Ir­re­sistible

If you tie only one dry mayfly pat­tern this sea­son, choose the Sparkle Par­tridge, writes Bob Pre­ston

Trout & Salmon (UK) - - Contents -

Try the Sparkle Par­tridge Mayfly from the vice of Bob Pre­ston

LIKE MANY FLY-DRESSERS I en­joy tin­ker­ing with estab­lished pat­terns to see if they can be im­proved. Some­times it works, some­times not, but that is part of the fun of ty­ing flies. It's how many of our old­est trout flies were born. Some tra­di­tional wet-flies are grouped in -fam­i­lies-. There's the mal­lard fam­ily, Krouse fam­ily, woodcock fam­ily and teal fam­ily and often the flies are al­most in­dis­tin­guish­able from each other apart from the body colour. There­fore, a Grouse & Claret is al­most iden­ti­cal to a Mal­lard & Claret apart from the wing. I have a fan­tasy that once upon a time Archie the 011ie was due to take the laird out for a day on the loch

only to find to his hor­ror that he had run out of the laird’s favourite Mal­lard & Clarets and if there were no Mal­lard & Clarets there would be hell to pay. So, Archie rushes to find Jock the game­keeper to see if there are any mal­lard drakes in the game larder af­ter the day’s shoot. There were not, but there were sev­eral brace of grouse, so in des­per­a­tion Archie takes some feath­ers and ties up a dozen flies us­ing the grouse in­stead of mal­lard, pray­ing the laird won’t no­tice. The next day the laird comes in with a dozen nice trout in the boat and Archie fi­nally con­fesses to the sub­sti­tu­tion. The laird is highly amused and the Grouse & Claret is born to be fol­lowed by a whole fam­ily of flies sport­ing dif­fer­ent body colours and grouse wings. It is a fan­tasy, but I wouldn’t mind bet­ting that buried in there is more than a grain of truth. This spring I set out to im­prove a long-estab­lished dry mayfly pat­tern, the French Par­tridge. It was one of the first flies I tied when I be­gan ty­ing in 1971. Why I did so, I can’t for the life of me imag­ine be­cause my chances of fish­ing a mayfly hatch then were about as likely as my fly­ing to the moon. It was prob­a­bly be­cause it was big and the ty­ing was not too dif­fi­cult. The stan­dard dress­ing, as given by Ve­niard, is a cock pheas­ant tail, nat­u­ral raf­fia body, olive cock palmer, oval gold tin­sel rib and a French par­tridge flank feather hackle. This pat­tern has caught many thou­sands of trout over the years, but to me it has a glar­ing and ba­sic de­sign fault. The French par­tridge hackle fi­bres are long and soft and in use they sim­ply col­lapse, mak­ing the fly about as at­trac­tive as a bit of string – to me at any rate, and if I don’t like the look of a fly then I have no con­fi­dence in it, and con­fi­dence in your kit is more than half the bat­tle when fly-fish­ing. Nat­u­ral raf­fia has gone out of fash­ion and is not easy to come by. I wanted to make the body from more ac­ces­si­ble ma­te­ri­als and ended up mix­ing equal amounts of yel­low and nat­u­ral seal fur in a cof­fee grinder and then adding about 10 per cent of gold Litebrite chopped into short lengths. This gave the body a nice pale yel­low colour with a hint of sparkle. Tail and rib were like the orig­i­nal: four or five cock pheas­ant tail fi­bres and fine oval gold tin­sel. Next, I palmered a light blue dun ge­netic sad­dle and then tied in one of my larger, ge­netic dun-coloured sad­dle hack­les. Fi­nally, I added a French par­tridge flank feather. This is not one of the bird’s larger feath­ers, but one from near its shoul­der. I am for­tu­nate to have work­ing gun­dogs that I use on a large shoot dur­ing the win­ter and this gives me un­lim­ited ac­cess to as many par­tridge and pheas­ant feath­ers as I am ever likely to need. I can select ex­actly the right feath­ers for the job. Hav­ing tied in the par­tridge by the tip, it is dou­bled and wound for four or five turns. The dun hackle is then wound for at least four turns be­hind the par­tridge, three turns through it, and three turns in front of it. This makes the par­tridge feather fi­bres stand out and sup­ports them so that they don't col­lapse. The hook is a size 10 Fulling Mill All Pur­pose Light, which is on the small side for mayflies, but I find the fish take the fly more pos­i­tively as a re­sult.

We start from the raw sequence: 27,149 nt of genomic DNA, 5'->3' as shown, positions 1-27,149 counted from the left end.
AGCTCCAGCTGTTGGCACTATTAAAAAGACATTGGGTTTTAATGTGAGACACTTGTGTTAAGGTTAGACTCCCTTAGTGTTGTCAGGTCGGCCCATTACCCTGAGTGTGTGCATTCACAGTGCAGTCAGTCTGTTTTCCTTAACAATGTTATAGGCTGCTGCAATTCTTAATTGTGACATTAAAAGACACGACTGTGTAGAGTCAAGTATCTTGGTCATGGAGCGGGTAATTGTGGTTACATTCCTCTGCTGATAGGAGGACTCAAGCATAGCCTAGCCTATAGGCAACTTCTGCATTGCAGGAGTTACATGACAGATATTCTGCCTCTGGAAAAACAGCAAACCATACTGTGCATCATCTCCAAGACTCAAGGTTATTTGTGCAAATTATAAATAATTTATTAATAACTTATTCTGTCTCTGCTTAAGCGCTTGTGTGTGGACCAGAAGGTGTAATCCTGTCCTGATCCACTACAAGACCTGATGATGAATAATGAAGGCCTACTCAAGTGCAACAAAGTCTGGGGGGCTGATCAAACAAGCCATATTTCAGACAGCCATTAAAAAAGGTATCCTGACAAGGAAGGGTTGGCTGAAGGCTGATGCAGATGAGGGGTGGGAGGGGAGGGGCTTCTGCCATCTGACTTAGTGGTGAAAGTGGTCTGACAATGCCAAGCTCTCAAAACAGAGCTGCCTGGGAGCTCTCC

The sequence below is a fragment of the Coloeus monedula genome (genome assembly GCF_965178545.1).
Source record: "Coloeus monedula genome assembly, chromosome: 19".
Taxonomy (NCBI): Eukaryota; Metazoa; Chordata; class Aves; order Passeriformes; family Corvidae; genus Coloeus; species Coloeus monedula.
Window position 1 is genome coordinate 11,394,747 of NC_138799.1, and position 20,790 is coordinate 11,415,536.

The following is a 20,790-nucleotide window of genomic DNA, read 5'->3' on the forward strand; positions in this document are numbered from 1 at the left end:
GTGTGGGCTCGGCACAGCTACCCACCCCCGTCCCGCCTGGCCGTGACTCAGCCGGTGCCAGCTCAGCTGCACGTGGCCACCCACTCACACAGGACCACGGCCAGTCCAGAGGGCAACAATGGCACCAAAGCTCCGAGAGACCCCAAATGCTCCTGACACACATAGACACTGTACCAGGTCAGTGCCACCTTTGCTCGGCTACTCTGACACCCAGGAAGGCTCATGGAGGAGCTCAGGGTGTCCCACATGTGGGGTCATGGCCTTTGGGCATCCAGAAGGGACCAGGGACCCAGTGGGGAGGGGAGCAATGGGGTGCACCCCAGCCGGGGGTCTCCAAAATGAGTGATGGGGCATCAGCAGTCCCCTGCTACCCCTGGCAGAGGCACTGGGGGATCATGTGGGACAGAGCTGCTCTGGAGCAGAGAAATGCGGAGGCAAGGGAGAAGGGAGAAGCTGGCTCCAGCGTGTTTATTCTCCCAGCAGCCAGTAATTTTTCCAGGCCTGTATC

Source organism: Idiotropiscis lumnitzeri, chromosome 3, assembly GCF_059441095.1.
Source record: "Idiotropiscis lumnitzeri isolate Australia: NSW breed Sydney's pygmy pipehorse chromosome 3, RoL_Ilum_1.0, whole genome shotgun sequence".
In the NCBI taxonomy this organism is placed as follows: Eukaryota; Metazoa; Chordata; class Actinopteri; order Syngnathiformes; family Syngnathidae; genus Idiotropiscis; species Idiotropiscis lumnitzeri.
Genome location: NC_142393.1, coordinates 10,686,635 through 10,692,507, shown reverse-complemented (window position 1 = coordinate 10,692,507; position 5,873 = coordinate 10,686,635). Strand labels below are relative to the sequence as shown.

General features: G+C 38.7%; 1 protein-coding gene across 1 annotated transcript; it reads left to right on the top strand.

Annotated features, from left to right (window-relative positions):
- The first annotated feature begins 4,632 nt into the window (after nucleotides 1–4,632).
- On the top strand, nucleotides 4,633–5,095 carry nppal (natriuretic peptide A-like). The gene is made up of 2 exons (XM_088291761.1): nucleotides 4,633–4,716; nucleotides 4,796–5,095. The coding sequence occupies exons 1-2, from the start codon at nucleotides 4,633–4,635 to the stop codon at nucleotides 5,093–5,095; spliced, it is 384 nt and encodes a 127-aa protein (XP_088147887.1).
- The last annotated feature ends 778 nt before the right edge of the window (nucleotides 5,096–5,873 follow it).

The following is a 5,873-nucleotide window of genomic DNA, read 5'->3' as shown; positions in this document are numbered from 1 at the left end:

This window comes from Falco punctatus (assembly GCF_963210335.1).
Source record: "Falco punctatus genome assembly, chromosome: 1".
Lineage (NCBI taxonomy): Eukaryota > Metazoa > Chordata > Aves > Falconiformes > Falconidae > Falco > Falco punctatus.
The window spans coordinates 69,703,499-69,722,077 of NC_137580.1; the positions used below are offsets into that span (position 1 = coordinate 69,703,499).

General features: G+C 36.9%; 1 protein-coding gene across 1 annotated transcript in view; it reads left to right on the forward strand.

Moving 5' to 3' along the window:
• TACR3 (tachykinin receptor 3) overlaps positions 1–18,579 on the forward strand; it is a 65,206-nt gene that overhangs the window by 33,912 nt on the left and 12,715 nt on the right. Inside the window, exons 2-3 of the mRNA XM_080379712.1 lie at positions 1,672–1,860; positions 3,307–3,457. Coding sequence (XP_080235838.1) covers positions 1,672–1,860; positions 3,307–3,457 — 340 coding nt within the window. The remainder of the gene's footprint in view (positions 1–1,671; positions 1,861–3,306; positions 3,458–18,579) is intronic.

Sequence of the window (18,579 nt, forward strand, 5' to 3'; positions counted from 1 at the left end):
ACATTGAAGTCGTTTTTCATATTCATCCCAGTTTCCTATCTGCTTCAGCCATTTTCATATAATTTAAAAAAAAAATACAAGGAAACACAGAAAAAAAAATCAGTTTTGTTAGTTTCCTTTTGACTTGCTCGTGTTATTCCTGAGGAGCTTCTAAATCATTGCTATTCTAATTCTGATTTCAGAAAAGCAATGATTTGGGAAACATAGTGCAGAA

Dur­ing last year’s mayfly pe­riod I guided for 11 days on the Ken­net, Wilt­shire Avon, Test and Dever and apart from two odd­ball fish on the Dever, ev­ery one that was caught came to ei­ther my ’Or­ri­ble (pic­tured left) pat­tern or the Sparkle Par­tridge. The two odd­balls? To­wards the end of a tricky day on the Dever, which is a small clear chalk­stream full of wise trout and spooky grayling, I was run­ning out of ideas. We’d tried just about ev­ery­thing. It wasn’t much of a mayfly hatch and the fish had re­ceived a lot of at­ten­tion dur­ing the pre­vi­ous few days. Fi­nally, I de­cided to try a Stim­u­la­tor (left), re­mem­ber­ing a great day I’d had on the Itchen when that was the fly they wanted. I was act­ing on the prin­ci­ple that the fish wouldn’t have seen one be­fore. Two trout wolfed it in the space of ten min­utes and the client went home happy. I, as a guide, breathed a large and silent sigh of re­lief. Oddly, one of my fel­low guides that day had gone through ex­actly the same process af­ter run­ning out of ideas, and with the same re­sult.

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Hook Size 10 Fulling Mill All Pur­pose Light Tail Four or five cock pheas­ant cen­tre tail fi­bres Rib Fine oval gold Body 45/45/10 mix of yel­low seal fur/nat­u­ral seal fur/chopped gold Litebrite Body hackle Pale blue dun ge­netic sad­dle hackle Head hack­les Darker dun ge­netic sad­dle hackle and French par­tridge flank feather

BOB PRE­STON is an ex­pe­ri­enced guide on the south­ern chalk­streams hav­ing pre­vi­ously spent 40 years in fish­eries man­age­ment. He is a keen river and lochstyle an­gler

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